In my story, I consumed a high-THC cannabis concentrate. Not only was this a new consumption method for me personally, it was an extremely potent product. This was my first critical error. New products, new strains, and higher THC content can impact the overall experience – always start low.
Frame of Mind
Research at the University of Oxford led by Professor Daniel Freeman, suggests paranoia from marijuana is more likely when consumers already have a predisposition to negative thoughts, worrying, or low self-esteem. In their study all 121 participants admitted to having some form of paranoid thought within the last month. Which, according to Freeman, is not uncommon. More than half the population reports having occasional paranoid thoughts or feelings.
Dr. Freeman defines paranoia as, "excessive thinking that other people are trying to harm us." He goes on to include, "Many people have a few paranoid thoughts, and a few people have many paranoid thoughts."
Incidentally, 30 percent of the patients receiving a placebo expressed feelings of paranoia as well. Showing regardless of the THC level, if the consumer is preconditioned to feel paranoid, they likely will.
In my story, I had just lost my mother to cancer, I was a thousand miles from my husband, and was already being treated for anxiety disorder. Critical mistake number two: I was already troubled and adding a high dose of THC only made matters seem worse than they were. When predispositioned to anxiety or paranoia, avoid high THC products.
Naturally, if the state of mind of the consumer can impact the effect, a comfortable environment is also critical. Being in an unfamiliar or uncomfortable environment can increase the feelings of anxiousness and paranoia from marijuana.
In my story, I had just moved in with three people I didn't know. I was extraordinarily uncomfortable already anyway, and the unfamiliar environment didn't help. Always try new products in a comfortable and relaxed place.
Understanding the effects of cannabis is also extremely important. Certain cannabis strains are more apt to ramp anxiety than others. Learning which types of cannabis work best for the consumer is a learning process. When we understand how different cannabinoids can affect us, we can manipulate the outcome.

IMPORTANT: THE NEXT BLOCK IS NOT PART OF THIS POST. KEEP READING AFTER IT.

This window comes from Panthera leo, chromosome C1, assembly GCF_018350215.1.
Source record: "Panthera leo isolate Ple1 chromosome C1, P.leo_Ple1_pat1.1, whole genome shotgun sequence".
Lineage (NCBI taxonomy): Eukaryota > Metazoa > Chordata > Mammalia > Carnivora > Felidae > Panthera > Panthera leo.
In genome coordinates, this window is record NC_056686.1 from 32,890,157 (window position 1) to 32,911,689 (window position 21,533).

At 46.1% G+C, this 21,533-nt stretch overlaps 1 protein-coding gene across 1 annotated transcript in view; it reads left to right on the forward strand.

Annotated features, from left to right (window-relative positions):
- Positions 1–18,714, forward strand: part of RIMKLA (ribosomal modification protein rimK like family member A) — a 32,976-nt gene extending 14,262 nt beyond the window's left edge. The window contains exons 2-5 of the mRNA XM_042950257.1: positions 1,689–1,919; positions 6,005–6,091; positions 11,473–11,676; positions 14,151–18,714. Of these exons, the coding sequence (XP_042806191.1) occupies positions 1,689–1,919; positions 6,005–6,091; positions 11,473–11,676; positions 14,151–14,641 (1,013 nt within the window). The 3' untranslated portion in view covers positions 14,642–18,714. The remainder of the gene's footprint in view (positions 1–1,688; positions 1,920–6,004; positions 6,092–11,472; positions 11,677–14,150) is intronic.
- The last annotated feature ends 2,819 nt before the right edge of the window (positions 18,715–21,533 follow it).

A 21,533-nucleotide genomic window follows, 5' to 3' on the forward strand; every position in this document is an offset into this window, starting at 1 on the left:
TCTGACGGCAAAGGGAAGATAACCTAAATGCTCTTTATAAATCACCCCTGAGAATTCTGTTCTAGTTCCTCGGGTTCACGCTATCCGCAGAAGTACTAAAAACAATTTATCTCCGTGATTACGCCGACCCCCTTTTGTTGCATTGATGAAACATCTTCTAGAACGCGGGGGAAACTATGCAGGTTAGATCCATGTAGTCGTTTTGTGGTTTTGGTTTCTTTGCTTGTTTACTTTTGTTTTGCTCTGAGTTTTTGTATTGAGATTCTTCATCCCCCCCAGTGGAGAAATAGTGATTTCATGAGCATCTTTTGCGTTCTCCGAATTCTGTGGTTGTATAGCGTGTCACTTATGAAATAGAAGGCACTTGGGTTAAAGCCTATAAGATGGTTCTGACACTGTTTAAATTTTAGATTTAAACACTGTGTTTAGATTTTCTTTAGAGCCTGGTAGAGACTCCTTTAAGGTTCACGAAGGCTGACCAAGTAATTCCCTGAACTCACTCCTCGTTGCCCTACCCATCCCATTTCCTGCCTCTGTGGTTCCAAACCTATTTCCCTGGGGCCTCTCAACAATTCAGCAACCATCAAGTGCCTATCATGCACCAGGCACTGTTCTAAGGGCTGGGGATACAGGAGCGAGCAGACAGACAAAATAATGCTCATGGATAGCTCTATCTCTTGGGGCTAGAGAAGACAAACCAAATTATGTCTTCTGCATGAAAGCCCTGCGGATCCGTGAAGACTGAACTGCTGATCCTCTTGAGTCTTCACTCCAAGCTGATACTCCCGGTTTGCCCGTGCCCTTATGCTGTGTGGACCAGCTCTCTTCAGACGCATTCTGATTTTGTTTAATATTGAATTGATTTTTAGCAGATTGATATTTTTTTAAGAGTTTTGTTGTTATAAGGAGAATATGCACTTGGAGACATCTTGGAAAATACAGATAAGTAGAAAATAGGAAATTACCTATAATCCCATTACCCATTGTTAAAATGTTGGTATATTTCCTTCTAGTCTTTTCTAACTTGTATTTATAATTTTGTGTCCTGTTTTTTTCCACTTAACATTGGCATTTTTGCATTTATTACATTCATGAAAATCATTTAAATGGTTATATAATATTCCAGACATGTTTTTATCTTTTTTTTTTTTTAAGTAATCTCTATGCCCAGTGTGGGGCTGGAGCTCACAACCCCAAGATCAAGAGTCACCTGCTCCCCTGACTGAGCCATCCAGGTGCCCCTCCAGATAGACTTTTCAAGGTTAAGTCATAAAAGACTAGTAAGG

Clearly, in my story, it was a learning experience where I learned a bsativa concentrate may not be the best choice if I'm feeling anxious or uncomfortable. I didn't even bother to ask. This was another critical error on my behalf. Be a cannabis snob. Know the products and understand the effects.
What to Do When You Get Too High
Being too high is a horribly uncomfortable feeling and one you'll likely only experience once, simply because after learning the lesson, you'll not likely make the same mistake twice. However, there are a few steps to take to minimize paranoia from marijuana.
- Consume CBDs. Cannabidiol works with the endocannabinoid system by binding with the allosteric site of the CB1 receptors. In doing so, CBD counteracts the psychoactive effects of the THC. Having a CBD vape cartridge or CBD beverage on hand is highly recommended.
- Relax. If you're not comfortable, find a place where you can relax. Listen to music, color, or do something creative to help take your mind off whatever is causing your heightened sense of anxiety or worry.
- Drink Water. Staying hydrated is always important. Avoid beverages with caffeine or alcohol as the additional substances could make you feel worse. Additionally, if you're high on an edible, the water will help.
- Eat a Light Snack. While eating something can create a sense of comfort, keep it light, especially if you've consumed edibles. Avoid fatty foods. Adding fat calories on top of an edible can increase the bioavailability of the THC in your digestive tract and actually make you feel higher.
- Remember, This Too Shall Pass. Fortunately, the effects of cannabis are short-lived, and the discomfort will eventually go away – even if it feels like forever. A fatal overdose is absolutely impossible, and there's no permanent damage created by marijuana consumption. Although your mind may try to convince you you're dying, rest assured... you are not.
Marijuana and paranoia do not have to coincide. As cannabis consumption becomes more prevalent, consumers are learning how to consume the plant in a manner which best suits their needs. Additionally, cannabis producers are continually introducing new products with cannabinoid formulas engineered to help mitigate the negative side effects, like paranoia, so the consumer receives all the possible benefits with very little risk.